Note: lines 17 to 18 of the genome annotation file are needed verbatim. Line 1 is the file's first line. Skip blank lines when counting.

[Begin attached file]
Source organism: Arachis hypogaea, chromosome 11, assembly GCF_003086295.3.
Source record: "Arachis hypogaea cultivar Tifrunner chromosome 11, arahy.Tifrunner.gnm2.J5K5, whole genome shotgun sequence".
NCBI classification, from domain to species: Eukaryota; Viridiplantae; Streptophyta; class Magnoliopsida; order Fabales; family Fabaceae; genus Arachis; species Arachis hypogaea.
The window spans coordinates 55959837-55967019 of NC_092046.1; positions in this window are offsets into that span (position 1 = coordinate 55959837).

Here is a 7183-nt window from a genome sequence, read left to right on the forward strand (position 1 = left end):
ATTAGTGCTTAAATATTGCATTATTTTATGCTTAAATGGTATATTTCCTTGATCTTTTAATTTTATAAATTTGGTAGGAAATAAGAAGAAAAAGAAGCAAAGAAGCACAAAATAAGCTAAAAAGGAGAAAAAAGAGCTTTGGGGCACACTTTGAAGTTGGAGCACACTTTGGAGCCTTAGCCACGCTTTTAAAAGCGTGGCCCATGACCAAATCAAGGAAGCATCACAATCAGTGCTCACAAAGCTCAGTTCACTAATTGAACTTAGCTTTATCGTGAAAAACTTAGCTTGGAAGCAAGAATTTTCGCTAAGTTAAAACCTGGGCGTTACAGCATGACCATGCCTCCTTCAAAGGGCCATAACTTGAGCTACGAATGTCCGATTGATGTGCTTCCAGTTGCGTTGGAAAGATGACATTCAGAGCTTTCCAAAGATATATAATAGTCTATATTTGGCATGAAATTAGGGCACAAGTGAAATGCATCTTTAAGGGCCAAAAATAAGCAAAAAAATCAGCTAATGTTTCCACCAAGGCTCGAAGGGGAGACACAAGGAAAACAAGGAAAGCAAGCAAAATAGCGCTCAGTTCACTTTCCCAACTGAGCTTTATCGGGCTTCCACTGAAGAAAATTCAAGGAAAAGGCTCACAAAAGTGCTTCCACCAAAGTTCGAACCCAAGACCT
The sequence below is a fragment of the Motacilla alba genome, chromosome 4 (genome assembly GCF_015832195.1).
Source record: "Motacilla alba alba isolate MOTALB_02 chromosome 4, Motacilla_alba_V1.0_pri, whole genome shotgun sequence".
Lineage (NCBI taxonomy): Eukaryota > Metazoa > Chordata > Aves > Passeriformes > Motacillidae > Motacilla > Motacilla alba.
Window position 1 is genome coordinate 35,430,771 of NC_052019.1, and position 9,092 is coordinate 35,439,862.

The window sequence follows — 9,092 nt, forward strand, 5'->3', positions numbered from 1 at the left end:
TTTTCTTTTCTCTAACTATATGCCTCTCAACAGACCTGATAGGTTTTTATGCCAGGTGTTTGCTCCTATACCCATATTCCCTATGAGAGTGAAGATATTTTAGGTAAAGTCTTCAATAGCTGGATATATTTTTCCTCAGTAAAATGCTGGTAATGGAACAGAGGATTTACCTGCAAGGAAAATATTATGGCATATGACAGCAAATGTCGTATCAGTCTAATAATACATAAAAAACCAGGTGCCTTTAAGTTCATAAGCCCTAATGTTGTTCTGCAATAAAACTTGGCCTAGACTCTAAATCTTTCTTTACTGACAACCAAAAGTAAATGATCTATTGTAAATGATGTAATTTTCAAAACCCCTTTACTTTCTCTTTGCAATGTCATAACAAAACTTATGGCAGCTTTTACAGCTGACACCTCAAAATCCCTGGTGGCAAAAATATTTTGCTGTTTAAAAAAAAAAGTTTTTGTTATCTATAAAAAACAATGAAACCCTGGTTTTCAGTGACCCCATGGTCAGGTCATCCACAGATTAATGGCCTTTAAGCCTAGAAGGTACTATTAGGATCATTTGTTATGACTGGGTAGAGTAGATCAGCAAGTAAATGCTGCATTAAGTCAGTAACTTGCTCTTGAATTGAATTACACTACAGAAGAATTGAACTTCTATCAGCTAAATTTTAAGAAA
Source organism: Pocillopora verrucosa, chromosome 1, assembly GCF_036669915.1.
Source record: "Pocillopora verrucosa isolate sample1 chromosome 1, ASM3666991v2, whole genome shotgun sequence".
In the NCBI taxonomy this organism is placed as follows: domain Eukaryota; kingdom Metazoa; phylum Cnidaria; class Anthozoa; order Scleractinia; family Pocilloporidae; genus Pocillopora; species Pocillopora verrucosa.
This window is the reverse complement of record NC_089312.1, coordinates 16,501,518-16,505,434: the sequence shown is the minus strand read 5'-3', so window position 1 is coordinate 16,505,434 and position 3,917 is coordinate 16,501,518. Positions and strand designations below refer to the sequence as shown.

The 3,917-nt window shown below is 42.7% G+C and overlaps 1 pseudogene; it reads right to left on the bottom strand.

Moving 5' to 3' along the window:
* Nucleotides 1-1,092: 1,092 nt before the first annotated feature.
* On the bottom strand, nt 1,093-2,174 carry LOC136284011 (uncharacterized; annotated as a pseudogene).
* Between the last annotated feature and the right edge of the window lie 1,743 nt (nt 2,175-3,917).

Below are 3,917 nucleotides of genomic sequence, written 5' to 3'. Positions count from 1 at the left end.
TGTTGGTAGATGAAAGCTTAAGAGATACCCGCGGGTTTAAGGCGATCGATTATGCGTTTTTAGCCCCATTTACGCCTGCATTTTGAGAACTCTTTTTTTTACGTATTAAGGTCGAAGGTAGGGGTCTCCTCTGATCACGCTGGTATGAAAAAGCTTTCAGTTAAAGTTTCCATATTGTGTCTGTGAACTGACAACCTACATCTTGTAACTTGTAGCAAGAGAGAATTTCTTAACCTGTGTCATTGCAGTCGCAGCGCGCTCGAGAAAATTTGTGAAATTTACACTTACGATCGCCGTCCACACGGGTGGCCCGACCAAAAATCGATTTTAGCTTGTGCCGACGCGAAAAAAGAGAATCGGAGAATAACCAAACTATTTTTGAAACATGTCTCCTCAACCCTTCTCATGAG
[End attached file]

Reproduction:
The 3,917-nt window shown below is 42.7% G+C and overlaps 1 pseudogene; it reads right to left on the bottom strand.

Moving 5' to 3' along the window: